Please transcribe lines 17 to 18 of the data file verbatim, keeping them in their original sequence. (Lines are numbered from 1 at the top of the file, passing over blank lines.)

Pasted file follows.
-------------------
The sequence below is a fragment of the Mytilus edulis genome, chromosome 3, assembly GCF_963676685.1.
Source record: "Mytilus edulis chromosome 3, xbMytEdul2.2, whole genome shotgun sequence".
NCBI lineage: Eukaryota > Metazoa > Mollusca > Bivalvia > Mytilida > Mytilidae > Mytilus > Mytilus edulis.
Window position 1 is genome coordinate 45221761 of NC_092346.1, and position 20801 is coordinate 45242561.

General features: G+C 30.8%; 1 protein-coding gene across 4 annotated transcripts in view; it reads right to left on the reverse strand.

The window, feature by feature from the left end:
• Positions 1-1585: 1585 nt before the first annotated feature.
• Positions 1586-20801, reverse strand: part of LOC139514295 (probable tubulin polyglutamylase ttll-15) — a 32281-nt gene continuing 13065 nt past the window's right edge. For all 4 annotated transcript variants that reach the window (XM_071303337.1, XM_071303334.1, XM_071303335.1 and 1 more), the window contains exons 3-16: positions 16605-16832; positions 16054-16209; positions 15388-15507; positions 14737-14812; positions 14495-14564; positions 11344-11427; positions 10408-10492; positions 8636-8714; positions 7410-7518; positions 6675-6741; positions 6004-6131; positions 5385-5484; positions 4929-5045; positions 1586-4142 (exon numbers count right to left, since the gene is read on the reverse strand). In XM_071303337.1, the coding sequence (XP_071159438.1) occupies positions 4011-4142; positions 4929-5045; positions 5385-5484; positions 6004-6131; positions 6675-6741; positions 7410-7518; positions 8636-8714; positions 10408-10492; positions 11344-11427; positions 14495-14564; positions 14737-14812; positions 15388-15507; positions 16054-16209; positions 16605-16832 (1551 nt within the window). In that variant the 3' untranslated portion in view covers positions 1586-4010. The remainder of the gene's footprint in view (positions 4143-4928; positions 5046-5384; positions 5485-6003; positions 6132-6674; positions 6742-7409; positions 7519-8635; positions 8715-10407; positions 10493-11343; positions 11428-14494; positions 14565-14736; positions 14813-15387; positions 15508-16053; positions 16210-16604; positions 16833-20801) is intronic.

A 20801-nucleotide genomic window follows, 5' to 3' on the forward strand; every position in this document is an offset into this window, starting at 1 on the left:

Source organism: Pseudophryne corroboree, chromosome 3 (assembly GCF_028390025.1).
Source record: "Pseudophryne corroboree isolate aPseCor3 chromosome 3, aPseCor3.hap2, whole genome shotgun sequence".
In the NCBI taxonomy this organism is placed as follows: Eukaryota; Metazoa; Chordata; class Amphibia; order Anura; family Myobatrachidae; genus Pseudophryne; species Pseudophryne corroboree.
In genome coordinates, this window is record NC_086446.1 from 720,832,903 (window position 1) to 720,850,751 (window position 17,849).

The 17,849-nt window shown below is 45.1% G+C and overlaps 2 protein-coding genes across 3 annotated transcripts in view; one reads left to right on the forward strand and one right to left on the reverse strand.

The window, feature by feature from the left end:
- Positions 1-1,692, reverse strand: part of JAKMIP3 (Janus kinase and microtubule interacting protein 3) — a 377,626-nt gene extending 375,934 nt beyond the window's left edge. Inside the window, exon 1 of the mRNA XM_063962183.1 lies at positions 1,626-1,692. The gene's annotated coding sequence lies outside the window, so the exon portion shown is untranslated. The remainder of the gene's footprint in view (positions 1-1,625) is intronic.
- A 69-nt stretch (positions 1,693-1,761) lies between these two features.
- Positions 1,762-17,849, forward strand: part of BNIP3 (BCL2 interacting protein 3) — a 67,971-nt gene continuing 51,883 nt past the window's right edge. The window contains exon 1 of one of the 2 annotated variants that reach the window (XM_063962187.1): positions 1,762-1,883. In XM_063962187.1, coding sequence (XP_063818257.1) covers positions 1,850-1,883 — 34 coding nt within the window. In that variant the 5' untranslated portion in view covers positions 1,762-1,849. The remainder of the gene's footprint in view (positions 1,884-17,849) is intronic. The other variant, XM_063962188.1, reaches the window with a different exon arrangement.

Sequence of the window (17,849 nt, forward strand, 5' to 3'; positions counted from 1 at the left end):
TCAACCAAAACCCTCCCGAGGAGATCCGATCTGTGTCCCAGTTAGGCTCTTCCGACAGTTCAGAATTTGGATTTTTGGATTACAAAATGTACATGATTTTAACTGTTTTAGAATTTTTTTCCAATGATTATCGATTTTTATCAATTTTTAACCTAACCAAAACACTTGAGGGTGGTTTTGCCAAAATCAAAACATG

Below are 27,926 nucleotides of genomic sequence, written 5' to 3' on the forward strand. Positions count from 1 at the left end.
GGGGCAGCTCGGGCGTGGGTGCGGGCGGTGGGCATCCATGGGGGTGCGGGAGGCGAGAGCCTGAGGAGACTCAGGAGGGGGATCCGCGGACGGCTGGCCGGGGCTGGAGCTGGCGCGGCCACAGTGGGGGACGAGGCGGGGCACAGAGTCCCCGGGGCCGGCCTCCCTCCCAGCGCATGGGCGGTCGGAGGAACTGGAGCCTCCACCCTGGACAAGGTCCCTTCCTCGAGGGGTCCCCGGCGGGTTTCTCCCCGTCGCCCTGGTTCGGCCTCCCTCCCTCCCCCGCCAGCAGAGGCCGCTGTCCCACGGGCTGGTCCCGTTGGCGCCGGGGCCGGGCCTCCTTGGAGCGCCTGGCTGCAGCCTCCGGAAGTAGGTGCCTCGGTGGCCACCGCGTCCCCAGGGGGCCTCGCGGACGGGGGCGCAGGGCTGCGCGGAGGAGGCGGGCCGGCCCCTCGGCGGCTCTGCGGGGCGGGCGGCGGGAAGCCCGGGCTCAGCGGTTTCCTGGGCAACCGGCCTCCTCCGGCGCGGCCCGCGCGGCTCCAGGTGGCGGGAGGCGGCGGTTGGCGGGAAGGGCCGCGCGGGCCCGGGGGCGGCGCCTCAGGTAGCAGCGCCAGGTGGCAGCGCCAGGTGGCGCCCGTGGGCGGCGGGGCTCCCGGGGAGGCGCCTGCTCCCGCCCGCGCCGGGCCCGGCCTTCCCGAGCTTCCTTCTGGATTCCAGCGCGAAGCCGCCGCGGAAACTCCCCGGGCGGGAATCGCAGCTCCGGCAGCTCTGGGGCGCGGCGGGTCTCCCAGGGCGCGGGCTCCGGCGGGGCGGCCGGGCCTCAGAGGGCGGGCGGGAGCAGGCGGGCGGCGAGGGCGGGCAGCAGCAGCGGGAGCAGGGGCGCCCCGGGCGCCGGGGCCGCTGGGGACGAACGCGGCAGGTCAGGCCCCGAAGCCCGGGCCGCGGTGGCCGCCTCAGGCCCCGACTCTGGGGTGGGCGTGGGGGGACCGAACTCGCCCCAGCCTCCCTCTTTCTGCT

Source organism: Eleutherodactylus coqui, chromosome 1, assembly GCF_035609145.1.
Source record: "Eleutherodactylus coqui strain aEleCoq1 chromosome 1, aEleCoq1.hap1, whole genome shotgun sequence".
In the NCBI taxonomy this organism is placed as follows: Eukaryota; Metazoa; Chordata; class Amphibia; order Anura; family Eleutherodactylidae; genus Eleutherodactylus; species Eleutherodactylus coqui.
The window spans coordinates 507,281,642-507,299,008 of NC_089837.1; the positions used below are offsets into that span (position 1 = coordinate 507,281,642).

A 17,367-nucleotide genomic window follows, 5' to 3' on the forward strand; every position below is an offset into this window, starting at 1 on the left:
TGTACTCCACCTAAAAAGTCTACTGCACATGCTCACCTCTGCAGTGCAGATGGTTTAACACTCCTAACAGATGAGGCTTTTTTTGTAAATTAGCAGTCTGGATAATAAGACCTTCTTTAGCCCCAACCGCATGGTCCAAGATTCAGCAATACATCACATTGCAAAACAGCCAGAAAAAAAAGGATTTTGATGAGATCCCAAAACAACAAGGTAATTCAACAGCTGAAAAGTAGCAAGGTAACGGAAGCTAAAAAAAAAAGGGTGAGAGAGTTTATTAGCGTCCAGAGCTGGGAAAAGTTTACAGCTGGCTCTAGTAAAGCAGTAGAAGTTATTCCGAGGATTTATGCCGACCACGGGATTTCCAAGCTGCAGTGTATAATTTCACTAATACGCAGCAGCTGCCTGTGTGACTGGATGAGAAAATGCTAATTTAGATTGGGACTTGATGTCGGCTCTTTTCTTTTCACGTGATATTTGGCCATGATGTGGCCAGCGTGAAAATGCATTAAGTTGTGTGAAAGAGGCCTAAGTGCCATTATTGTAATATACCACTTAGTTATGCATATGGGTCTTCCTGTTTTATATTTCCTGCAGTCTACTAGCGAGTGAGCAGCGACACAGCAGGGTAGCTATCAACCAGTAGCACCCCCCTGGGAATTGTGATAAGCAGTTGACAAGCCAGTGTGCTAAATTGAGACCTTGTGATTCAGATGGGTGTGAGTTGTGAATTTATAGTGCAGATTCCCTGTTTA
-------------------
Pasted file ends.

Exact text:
- A 69-nt stretch (positions 1,693-1,761) lies between these two features.
- Positions 1,762-17,849, forward strand: part of BNIP3 (BCL2 interacting protein 3) — a 67,971-nt gene continuing 51,883 nt past the window's right edge. The window contains exon 1 of one of the 2 annotated variants that reach the window (XM_063962187.1): positions 1,762-1,883. In XM_063962187.1, coding sequence (XP_063818257.1) covers positions 1,850-1,883 — 34 coding nt within the window. In that variant the 5' untranslated portion in view covers positions 1,762-1,849. The remainder of the gene's footprint in view (positions 1,884-17,849) is intronic. The other variant, XM_063962188.1, reaches the window with a different exon arrangement.